This article originally appeared on watchdog.org.
For nearly 40 years, there‚??s a been a ban on exporting crude oil from the United States to¬†other nations in the world.
Now, a just-released study¬†says lifting the ban¬†could boost the U.S. economy¬†between¬†$600 billion to $1.8 trillion and save motorists up to 12 cents a gallon at the¬† pump.
Researchers for the¬†Energy Security Initiative of the Brookings Institution¬†called¬†the ban ‚??an anachronism¬†that has long outlived its utility and now threatens to impair, rather than protect, U.S. energy, economic, and national security‚?Ě and cites modeling that predicts broad-based economic benefits that include¬†more jobs,¬†better wages and higher gross domestic product if the ban got ditched.
The study from Brookings, which is considered a left-of-center think tank, claims the sooner the ban is lifted, the greater the economic impact.
‚??What is most important is our finding that in all these modeling scenarios, there are positive gains for U.S. households,‚?Ě the analysis said.
For example, the Brookings study says lifting the ban would increase domestic oil production, which¬†would increase gasoline supply. That would lead to a drop¬†of the price of gas.¬†The study estimated a reduction of nine cents per gallon for about five years up to as much as 12 cents a gallon if oil supplies are more abundant.
Furthermore,¬†according to the Brookings modeling done by¬†National Economic Research Associates,¬†lifting the export¬†ban¬†reduces unemployment by 200,000 each year¬†between 2015 and 2020.
‚??Allowing crude oil exports is in the national interest,‚?Ě wrote the study‚??s authors. ‚??Our analysis shows a direct correlation between increased U.S. oil production, net benefits to society, and lower gasoline prices.‚?Ě
Bernard¬†Weinstein, economist and associate director of the Maguire Energy Institute¬†at Southern Methodist University, agrees with the study‚??s findings.
‚??It‚??s not just the oil-producing states that benefit, everybody benefits in the form of lower gasoline prices,‚?Ě Weinstein said. ‚??It holds down power costs and heating costs in other parts of the country.‚?Ě
U.S. oil production has boomed in recent years, largely due to technological advancements that allow¬†companies to drill¬†‚??tight oil‚?Ě¬†in places such as the Bakken formation in North Dakota, the Eagle Ford formation in south Texas and the Permian Basin in west Texas and eastern New Mexico.
Lifting the crude oil ban would further boost production in those areas, and that figures to mean more money for the general funds in those states through increased severance tax revenue and royalty payments made by oil companies.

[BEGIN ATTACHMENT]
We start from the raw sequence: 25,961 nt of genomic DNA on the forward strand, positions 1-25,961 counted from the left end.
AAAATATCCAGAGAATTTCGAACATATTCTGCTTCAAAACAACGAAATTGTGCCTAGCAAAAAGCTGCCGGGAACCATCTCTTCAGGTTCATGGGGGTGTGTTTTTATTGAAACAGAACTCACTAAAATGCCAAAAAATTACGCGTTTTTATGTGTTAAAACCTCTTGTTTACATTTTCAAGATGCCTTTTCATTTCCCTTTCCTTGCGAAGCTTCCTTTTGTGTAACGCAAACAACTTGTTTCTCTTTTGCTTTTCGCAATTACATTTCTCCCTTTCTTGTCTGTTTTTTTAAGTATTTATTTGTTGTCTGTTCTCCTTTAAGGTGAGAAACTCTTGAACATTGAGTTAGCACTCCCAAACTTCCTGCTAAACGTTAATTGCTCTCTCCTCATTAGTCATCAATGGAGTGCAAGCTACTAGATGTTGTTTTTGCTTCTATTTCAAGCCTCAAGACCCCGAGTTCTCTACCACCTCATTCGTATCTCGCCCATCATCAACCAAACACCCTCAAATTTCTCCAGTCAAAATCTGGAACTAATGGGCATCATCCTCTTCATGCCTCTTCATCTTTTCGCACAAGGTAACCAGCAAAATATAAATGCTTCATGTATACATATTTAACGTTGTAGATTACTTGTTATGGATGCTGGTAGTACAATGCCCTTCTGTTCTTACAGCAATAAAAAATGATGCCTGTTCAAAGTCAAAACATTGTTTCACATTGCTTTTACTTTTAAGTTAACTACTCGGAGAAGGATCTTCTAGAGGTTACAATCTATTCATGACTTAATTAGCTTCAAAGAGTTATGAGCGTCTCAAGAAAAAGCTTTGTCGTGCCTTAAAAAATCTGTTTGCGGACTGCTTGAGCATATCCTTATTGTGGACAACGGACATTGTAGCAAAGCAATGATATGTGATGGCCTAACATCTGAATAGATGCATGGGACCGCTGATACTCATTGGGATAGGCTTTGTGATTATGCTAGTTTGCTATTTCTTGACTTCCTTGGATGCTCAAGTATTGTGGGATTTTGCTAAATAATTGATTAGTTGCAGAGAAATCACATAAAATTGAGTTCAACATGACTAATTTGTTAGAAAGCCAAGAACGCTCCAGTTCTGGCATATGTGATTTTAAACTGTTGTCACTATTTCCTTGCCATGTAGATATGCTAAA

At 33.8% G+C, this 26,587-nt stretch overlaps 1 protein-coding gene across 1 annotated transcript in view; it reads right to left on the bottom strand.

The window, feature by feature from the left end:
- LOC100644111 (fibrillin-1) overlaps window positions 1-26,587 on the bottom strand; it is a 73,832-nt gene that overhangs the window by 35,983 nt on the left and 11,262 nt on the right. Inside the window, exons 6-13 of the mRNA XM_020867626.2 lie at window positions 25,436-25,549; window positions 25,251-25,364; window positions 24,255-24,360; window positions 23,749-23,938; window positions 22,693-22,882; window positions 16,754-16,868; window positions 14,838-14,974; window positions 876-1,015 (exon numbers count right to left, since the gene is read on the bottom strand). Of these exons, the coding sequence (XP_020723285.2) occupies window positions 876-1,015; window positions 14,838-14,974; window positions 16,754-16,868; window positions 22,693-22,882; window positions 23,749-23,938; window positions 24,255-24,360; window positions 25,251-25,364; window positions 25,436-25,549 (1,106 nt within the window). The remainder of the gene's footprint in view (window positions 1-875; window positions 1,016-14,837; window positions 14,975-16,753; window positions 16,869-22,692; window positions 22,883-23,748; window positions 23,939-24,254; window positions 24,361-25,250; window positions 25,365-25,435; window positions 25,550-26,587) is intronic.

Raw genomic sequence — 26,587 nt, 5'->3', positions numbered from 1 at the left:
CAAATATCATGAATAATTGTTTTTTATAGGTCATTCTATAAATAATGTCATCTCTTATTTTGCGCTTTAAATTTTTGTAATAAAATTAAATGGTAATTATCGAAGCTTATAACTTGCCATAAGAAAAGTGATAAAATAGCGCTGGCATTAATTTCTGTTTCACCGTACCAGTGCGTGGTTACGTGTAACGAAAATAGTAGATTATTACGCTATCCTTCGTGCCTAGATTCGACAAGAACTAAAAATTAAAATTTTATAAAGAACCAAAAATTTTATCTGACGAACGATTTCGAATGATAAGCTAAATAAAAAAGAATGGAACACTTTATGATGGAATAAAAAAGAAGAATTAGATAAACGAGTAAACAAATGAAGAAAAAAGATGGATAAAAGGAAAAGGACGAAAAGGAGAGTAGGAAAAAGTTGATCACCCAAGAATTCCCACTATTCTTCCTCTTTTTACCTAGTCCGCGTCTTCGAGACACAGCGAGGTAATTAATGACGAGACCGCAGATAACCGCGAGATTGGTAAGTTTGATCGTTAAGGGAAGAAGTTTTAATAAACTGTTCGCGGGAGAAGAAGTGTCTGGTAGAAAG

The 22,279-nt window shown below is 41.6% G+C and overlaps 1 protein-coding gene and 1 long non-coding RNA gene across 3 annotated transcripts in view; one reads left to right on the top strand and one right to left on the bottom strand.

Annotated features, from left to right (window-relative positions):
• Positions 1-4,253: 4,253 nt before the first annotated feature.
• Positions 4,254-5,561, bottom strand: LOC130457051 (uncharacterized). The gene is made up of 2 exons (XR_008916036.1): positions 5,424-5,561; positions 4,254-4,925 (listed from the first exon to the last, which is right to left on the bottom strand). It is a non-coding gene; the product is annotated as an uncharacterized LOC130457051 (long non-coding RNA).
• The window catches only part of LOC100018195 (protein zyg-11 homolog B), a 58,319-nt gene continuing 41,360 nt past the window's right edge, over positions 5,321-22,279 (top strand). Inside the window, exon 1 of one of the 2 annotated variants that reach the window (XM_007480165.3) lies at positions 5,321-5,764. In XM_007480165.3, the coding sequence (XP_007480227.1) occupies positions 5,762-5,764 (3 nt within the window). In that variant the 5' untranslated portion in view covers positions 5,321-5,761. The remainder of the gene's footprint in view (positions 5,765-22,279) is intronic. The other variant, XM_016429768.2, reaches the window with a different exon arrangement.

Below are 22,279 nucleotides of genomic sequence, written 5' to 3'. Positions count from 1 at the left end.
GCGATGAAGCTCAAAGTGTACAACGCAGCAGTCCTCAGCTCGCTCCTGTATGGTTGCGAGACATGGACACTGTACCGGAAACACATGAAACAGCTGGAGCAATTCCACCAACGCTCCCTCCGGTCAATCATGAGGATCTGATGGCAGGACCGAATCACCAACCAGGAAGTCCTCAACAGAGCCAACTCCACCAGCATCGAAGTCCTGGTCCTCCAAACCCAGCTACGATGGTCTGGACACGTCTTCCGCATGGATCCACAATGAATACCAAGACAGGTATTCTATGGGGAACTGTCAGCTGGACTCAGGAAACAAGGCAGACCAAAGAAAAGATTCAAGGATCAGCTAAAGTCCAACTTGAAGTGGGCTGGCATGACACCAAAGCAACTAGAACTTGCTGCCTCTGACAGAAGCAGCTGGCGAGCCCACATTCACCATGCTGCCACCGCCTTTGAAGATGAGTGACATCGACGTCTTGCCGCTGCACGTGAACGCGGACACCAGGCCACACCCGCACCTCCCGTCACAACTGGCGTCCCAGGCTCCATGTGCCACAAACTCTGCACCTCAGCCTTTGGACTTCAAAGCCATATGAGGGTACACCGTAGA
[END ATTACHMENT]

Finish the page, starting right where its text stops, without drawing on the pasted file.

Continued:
‚??That goes without question,‚?Ě Weinstein said. ‚??The greater level of production, the more revenue is generated.‚?Ě
But more production means more use of¬†hydraulic fracturing, commonly known as ‚??fracking,‚?Ě and that‚??s something environmental groups are dead-set against.
‚??I think the last thing we need to be talking about is exporting fossil fuels,‚?Ě said¬†Jeremy Nichols, climate and energy program director for WildEarth Guardians. ‚??We‚??re struggling to try to rein in carbon pollution as a nation ‚?¶ The American people want to see action and are concerned about the costs in increased¬†pollution or a failure to reduce carbon pollution effectively. If we‚??re talking about exporting oil, we‚??re just talking about burning it somewhere else.‚?Ě
The Brookings Institution study didn‚??t address environmental issues and¬†concentrated on¬†the¬†economics of the crude oil¬†ban. ‚??We do agree these issues need to be recognized, though the impact on global emissions (in comparison to U.S. coal exports) is likely to be negligible,‚?Ě the study‚??s authors said.
‚??This wasn‚??t a report based on proffering an energy policy based on climate change,‚?Ě Nichols said. ‚??This was based purely on (national) security. Fair enough, we have security issues. Those don‚??t trump climate change.‚?Ě
‚??If we wish to have more power and influence in the world, in support of our security interests, and in support of our values,‚?Ě¬†Summers said¬†at a presentation at the Brookings Institute, ‚??and if we wish to have an influence that we pay for with neither blood nor taxes, I do not see a more constructive approach than permitting the export of fossil fuels.‚?Ě
The ban was¬†first put in place in 1975. In the wake of the Arab oil embargo,¬†Congress passed the Energy Policy and Conservation Act¬†that included a ban on¬†crude oil exports¬†in an effort to avoid price spikes.
But¬†price controls were eliminated in 1981¬†and opponents of the export ban say that with the energy business now booming in the United States, the time is right for a change.
The crude oil export ban can be lifted either by a sitting president or¬†through congressional action.
While the Brookings study says the economic gains will be felt most strongly the faster the ban is lifted, Weinstein doesn‚??t think it will happen soon.
‚??Not this year,‚?Ě Weinstein told¬†New Mexico Watchdog¬†in a telephone¬†interview. ‚??Maybe in 2017, depending on how the midterm elections go and how the (2016) presidential election goes ‚?¶¬†Who knows what the President will do? Right now, he‚??s¬†not doing anything that‚??s energy related like the Keystone pipeline. He says the administration won‚??t authorize any offshore lease sales between now and 2017.‚?Ě
Click here¬†to read the entire 65-page report from the Brookings Institution, called ‚??Changing Markets: Economic Opportunities from Lifting the U.S. Ban on Crude Oil Exports.‚?Ě
Here‚??s video of Summers calling for the end of the ban:
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